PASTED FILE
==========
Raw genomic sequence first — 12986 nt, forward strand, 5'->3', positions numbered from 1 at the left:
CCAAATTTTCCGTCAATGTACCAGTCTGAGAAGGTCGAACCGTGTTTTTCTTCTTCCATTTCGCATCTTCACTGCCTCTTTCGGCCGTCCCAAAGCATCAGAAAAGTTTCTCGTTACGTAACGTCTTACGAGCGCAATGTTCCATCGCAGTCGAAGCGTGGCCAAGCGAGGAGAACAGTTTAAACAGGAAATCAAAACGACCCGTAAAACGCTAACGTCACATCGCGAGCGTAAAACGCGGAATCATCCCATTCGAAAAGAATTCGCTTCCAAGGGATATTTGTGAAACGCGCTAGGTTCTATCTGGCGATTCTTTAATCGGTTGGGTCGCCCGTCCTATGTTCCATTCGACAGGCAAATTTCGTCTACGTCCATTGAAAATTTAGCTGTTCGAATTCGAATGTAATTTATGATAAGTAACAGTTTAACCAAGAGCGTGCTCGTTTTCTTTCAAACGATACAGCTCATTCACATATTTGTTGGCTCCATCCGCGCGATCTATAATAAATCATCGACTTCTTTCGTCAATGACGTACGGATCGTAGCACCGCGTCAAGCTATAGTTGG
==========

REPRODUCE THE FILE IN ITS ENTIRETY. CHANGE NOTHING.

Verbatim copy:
Raw genomic sequence first — 12986 nt, forward strand, 5'->3', positions numbered from 1 at the left:
CCAAATTTTCCGTCAATGTACCAGTCTGAGAAGGTCGAACCGTGTTTTTCTTCTTCCATTTCGCATCTTCACTGCCTCTTTCGGCCGTCCCAAAGCATCAGAAAAGTTTCTCGTTACGTAACGTCTTACGAGCGCAATGTTCCATCGCAGTCGAAGCGTGGCCAAGCGAGGAGAACAGTTTAAACAGGAAATCAAAACGACCCGTAAAACGCTAACGTCACATCGCGAGCGTAAAACGCGGAATCATCCCATTCGAAAAGAATTCGCTTCCAAGGGATATTTGTGAAACGCGCTAGGTTCTATCTGGCGATTCTTTAATCGGTTGGGTCGCCCGTCCTATGTTCCATTCGACAGGCAAATTTCGTCTACGTCCATTGAAAATTTAGCTGTTCGAATTCGAATGTAATTTATGATAAGTAACAGTTTAACCAAGAGCGTGCTCGTTTTCTTTCAAACGATACAGCTCATTCACATATTTGTTGGCTCCATCCGCGCGATCTATAATAAATCATCGACTTCTTTCGTCAATGACGTACGGATCGTAGCACCGCGTCAAGCTATAGTTGG